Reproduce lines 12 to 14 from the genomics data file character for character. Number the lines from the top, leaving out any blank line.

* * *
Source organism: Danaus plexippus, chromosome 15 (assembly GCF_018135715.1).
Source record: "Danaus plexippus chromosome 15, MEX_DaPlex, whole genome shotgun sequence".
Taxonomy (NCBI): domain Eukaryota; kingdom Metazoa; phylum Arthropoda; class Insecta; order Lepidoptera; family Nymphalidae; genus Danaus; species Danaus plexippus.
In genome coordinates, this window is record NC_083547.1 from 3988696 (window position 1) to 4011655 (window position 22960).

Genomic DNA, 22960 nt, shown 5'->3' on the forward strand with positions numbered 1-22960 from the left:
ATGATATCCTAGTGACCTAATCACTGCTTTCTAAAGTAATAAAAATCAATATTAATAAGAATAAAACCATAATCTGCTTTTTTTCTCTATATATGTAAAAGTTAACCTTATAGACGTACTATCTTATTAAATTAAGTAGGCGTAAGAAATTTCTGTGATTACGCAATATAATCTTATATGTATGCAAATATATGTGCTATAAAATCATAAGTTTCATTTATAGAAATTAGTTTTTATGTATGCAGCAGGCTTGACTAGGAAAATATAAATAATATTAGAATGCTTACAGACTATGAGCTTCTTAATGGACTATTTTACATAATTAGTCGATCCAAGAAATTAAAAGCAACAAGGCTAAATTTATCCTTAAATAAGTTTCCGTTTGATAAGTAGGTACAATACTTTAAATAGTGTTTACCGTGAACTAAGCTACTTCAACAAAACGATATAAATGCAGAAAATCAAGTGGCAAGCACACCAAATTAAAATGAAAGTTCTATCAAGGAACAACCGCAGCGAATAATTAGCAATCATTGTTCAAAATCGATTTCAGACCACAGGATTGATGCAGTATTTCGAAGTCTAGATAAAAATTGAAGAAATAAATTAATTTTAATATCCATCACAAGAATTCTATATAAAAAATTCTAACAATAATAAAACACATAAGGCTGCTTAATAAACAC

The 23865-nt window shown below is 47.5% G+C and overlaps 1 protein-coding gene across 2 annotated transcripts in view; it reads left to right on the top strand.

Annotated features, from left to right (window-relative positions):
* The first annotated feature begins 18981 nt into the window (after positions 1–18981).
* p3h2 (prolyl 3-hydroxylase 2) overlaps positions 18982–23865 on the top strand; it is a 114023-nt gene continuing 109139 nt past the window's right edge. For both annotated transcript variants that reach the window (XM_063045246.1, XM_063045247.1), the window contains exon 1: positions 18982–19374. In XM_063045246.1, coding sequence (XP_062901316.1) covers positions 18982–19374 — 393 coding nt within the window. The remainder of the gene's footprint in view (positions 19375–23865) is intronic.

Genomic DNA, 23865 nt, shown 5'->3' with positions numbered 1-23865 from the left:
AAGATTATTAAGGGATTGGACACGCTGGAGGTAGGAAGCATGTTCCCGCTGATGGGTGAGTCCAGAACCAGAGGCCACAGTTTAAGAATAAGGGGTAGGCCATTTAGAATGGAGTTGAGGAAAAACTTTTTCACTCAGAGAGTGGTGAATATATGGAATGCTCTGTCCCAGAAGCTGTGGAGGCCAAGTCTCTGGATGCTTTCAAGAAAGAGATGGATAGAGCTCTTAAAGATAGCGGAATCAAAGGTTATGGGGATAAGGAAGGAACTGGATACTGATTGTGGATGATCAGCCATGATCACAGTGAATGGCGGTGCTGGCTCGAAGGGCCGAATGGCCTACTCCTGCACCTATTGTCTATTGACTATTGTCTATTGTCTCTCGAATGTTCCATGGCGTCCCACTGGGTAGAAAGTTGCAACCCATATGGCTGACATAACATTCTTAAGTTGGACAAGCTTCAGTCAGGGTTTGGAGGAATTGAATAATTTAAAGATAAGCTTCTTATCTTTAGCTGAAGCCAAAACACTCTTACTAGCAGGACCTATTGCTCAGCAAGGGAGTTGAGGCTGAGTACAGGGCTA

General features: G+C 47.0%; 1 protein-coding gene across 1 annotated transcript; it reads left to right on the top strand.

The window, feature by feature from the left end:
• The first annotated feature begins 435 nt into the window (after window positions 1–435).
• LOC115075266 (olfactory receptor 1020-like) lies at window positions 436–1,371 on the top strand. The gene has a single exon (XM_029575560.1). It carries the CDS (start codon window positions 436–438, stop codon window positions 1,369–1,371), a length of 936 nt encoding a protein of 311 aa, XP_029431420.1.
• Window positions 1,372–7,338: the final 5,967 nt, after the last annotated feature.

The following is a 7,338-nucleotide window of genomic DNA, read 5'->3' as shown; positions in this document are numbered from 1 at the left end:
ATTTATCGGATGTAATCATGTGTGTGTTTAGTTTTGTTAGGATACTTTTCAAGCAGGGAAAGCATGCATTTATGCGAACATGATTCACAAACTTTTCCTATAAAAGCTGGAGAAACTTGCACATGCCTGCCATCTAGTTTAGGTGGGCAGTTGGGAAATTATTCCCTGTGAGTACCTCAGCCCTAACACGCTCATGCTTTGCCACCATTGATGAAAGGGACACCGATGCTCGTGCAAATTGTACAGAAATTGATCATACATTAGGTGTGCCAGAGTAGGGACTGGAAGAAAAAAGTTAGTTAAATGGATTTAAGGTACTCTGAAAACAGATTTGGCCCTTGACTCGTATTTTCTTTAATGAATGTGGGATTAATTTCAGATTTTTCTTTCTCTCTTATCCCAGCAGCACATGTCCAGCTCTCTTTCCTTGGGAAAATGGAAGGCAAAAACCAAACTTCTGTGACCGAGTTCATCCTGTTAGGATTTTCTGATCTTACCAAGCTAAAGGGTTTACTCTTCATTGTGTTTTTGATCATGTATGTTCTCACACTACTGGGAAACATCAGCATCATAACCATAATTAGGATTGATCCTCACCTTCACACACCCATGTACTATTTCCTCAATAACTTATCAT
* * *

AAGATTATTAAGGGATTGGACACGCTGGAGGTAGGAAGCATGTTCCCGCTGATGGGTGAGTCCAGAACCAGAGGCCACAGTTTAAGAATAAGGGGTAGGCCATTTAGAATGGAGTTGAGGAAAAACTTTTTCACTCAGAGAGTGGTGAATATATGGAATGCTCTGTCCCAGAAGCTGTGGAGGCCAAGTCTCTGGATGCTTTCAAGAAAGAGATGGATAGAGCTCTTAAAGATAGCGGAATCAAAGGTTATGGGGATAAGGAAGGAACTGGATACTGATTGTGGATGATCAGCCATGATCACAGTGAATGGCGGTGCTGGCTCGAAGGGCCGAATGGCCTACTCCTGCACCTATTGTCTATTGACTATTGTCTATTGTCTCTCGAATGTTCCATGGCGTCCCACTGGGTAGAAAGTTGCAACCCATATGGCTGACATAACATTCTTAAGTTGGACAAGCTTCAGTCAGGGTTTGGAGGAATTGAATAATTTAAAGATAAGCTTCTTATCTTTAGCTGAAGCCAAAACACTCTTACTAGCAGGACCTATTGCTCAGCAAGGGAGTTGAGGCTGAGTACAGGGCTA

General features: G+C 47.0%; 1 protein-coding gene across 1 annotated transcript; it reads left to right on the top strand.

The window, feature by feature from the left end: